Americans are fond of, and even nutso about festivals – almost every town has a festival annually to celebrate the harvest of watermelons or strawberries or whatever the area is noted for growing. It’s a big gas for a day or two and then all the plywood watermelons with holes cut where the seeds would be for melon-slimed kid’s faces to peer through are packed away until the day next year. The sleepy little town goes back to normal until, perhaps, the Autumn festival or the Thanksgiving day parade.
We Yanks don’t hold a candle to the Brits. A small village here may have a dozen festivals in a year, sponsored by the village itself, churches, Irish-jumping Dancer’s Societies or just about any excuse. Fetes’ are chance to enjoy “all sorts” as our English friends are wont to say. We, American’s, also don’t have any generic holidays as an excuse for a festival – the Brits have the classic “Bank Holiday” multiple times a year – perfect for a fete’. (Though America is gaining ground with such enriching examples as National Doughnut Day and Talk like a Pirate Day – no festivals yet, but it can only be a matter of time.
Sherbourne, home of the Castles by the same name, once owned and developed by Sir Walter Raleigh, is a very classically “pretty village”. With a year round population, including the outlying rural areas of under 10,000 and many building dating back to 600 to 1600 A.D. (and with these buildings still inhabited and in use), it’s a great place to visit.
The annual Festival attracts every thing that our county fairs do back home, but with some differences. #1 would have to be orderly crowds. I’d estimate that the population of Sherbourne almost doubled for the day – it wasn’t the noticeable lack of fighting after someone has made multiple visits to the gin tasting tent, but the good nature and civility of every single person we encountered.
Also, in the States we don’t typically have:
Dragon Boat Races
Our own pet dogs at the fair, but here there were so many as parts of various dog show and a very great many that were just out for the day
(above) A judged pack of beagles (below) Just a bunch of random dogs
A hunting pack of judged bloodhounds
Ancient livestock breeds that go back to the Stone age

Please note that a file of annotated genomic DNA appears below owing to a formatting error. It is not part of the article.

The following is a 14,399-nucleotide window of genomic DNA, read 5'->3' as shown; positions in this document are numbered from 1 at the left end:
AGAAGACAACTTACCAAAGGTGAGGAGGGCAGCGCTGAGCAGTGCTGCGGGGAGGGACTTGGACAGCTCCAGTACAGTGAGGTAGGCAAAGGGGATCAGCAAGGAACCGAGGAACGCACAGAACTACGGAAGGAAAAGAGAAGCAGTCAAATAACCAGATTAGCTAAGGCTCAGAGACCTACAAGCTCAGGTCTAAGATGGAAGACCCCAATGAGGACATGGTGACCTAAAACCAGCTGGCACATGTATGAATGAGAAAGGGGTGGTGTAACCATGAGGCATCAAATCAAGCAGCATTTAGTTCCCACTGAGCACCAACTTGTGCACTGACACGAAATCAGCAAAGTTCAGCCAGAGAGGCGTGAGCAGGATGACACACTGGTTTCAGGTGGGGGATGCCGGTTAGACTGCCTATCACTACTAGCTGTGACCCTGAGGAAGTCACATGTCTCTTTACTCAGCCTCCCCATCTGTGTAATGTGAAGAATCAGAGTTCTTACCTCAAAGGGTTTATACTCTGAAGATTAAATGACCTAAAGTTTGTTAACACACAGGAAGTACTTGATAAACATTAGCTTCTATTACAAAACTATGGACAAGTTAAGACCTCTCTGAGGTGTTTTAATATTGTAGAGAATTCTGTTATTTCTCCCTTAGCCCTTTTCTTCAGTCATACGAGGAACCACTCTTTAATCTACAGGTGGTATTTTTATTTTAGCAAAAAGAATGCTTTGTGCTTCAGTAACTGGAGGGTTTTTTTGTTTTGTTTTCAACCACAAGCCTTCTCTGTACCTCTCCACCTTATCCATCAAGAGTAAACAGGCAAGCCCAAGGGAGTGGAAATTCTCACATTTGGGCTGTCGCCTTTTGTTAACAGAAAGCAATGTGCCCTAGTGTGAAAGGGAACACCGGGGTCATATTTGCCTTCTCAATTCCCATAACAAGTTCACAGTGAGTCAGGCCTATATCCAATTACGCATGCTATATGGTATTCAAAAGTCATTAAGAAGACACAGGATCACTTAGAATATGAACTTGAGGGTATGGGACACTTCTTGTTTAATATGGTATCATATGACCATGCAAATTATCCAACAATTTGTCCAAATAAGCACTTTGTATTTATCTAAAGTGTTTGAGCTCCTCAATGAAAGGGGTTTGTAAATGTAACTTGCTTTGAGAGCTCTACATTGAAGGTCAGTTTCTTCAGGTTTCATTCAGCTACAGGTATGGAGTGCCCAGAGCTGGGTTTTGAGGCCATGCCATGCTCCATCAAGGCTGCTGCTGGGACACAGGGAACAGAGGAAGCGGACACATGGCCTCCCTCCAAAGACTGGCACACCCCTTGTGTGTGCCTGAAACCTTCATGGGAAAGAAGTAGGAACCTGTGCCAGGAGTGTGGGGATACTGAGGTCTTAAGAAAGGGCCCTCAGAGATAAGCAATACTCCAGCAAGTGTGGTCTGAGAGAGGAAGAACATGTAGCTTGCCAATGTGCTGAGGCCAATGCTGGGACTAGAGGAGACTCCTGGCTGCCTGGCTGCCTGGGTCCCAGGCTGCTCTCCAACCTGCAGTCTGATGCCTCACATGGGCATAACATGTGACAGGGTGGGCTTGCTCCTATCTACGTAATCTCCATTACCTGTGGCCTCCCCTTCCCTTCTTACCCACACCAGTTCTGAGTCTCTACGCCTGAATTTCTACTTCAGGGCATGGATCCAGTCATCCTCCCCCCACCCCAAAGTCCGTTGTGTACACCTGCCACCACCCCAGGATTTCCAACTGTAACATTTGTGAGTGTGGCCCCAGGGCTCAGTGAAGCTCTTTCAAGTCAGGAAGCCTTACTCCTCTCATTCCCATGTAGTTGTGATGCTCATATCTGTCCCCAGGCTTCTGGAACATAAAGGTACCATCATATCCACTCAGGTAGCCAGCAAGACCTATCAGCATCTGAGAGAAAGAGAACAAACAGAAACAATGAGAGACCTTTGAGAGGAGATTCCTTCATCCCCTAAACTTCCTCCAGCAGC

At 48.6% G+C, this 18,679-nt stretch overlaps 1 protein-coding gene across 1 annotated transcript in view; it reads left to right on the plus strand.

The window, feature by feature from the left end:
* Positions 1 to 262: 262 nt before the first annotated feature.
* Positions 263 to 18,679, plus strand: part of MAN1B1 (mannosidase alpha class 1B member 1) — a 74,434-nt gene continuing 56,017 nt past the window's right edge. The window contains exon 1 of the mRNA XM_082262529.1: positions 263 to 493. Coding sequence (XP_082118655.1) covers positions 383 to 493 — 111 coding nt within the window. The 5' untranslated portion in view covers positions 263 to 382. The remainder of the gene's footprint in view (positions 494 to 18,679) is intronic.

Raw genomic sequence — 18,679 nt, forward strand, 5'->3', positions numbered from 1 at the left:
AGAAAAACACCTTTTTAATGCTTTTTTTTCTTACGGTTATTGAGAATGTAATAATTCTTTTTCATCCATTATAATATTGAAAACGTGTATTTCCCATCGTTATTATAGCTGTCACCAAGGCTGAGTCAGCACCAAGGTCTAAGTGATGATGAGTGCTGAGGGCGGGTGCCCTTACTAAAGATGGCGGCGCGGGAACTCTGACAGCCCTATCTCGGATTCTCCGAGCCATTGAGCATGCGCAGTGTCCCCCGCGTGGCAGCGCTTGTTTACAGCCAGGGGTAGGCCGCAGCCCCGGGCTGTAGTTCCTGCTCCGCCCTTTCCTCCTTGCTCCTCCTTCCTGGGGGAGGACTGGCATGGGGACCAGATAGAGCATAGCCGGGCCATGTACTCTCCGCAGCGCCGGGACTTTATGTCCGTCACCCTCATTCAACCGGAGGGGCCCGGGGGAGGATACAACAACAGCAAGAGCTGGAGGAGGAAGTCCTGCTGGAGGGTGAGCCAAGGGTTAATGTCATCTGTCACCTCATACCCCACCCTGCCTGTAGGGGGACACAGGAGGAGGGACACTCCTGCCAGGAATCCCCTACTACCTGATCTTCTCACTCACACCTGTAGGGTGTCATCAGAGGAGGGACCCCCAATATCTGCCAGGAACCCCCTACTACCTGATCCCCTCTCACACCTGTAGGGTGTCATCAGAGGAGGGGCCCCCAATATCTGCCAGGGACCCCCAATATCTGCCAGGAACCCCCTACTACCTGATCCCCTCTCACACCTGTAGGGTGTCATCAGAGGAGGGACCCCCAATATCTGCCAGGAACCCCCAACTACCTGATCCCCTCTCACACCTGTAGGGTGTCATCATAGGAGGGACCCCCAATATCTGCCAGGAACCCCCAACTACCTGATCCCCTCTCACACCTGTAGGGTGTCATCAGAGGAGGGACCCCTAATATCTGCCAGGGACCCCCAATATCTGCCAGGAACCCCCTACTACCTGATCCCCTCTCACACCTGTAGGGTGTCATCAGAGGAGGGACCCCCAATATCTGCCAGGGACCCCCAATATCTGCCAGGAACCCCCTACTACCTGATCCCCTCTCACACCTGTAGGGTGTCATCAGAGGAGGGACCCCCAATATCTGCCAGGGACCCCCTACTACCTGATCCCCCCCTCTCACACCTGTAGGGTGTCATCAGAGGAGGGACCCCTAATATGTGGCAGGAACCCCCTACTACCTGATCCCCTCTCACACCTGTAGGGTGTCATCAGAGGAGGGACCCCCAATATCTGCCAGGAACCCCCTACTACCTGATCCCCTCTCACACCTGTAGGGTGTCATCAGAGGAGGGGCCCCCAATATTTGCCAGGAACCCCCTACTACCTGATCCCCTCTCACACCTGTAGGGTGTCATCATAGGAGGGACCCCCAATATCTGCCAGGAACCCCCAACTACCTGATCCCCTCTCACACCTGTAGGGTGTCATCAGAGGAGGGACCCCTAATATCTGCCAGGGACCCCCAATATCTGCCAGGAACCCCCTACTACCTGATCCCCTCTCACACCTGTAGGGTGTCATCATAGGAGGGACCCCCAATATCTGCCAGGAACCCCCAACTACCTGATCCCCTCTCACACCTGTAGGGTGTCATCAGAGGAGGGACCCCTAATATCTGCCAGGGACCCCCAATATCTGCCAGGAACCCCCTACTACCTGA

Irish Jumping (folk) Dancers and Drum, fife and bagpipes (ye canna nae hae a faire wi’ out bagpipes, laddie”
The Blackrock School of Irish (jumping) Dancers The Wessex Highlanders and Downton’s Carson the butler as a Shire horse judge…………… .”would that be the best horse you have on show, m’lord?”Not really the actor Jim Carter in guise as Carson, but a strong resemblance in profile to this livestock judge who was sartorially excellent!
No country fair would dare present itself with the roots of the whole idea; (barring the rites of fertility, of course!), live stock on show.
Horses:Note the well dressed judge with his very nice bowler and staff
Mom with a really nice foal
Beribboned horses and tweed for the handlers were the order of the day
Just a wee lad..er, maybe not!
Hair color by Trump
A Swaledale ram…for the uninitiated, this is a male sheep, not a goat
and goats, Face on, this goat looked rather like Donald Trump with a hard gel in his hair…no offense intended, just an observation.
And for their obvious love of all animals, domestic and wild, the folks from the U.K. are very pragmatic about their animal companions – two shots from the same sheep promoting stall………
and In the U.K., PETA might be an acronym for People Eating Tasty Animals (?)
The festival had activityies for every one- archery: Young Sir Louis Hobden of Pewsey taking aim
And to round the day out, there was Sporting clays-(Yikes, using real over and under shot guns – but don’t fret folks, they were reworked with batteries and lasers and there was “absolutely no danger of a random shooting!” (so said the lady as she waved a very nice looking shotgun directly in my face – clearly having never handled a real firearm.)
There were racing ferrets (missed this!), Morris dancers, who as it turns out did not originate with the Druids banging their, uh, well “sticks” together, but instead started up during the 15th century and were the original organized Black Face performers as in the Moorish tradition and today, after a period of little interest, are now back in vogue throughout the U.K., Europe and former possessions, sans the blackened face, of course….The Wessex Morris Men
I haven’t been to a county fair in many years back in the States, but would go all the time if they were conducted like this one..I’m shooting for the Buckham Fair next time over.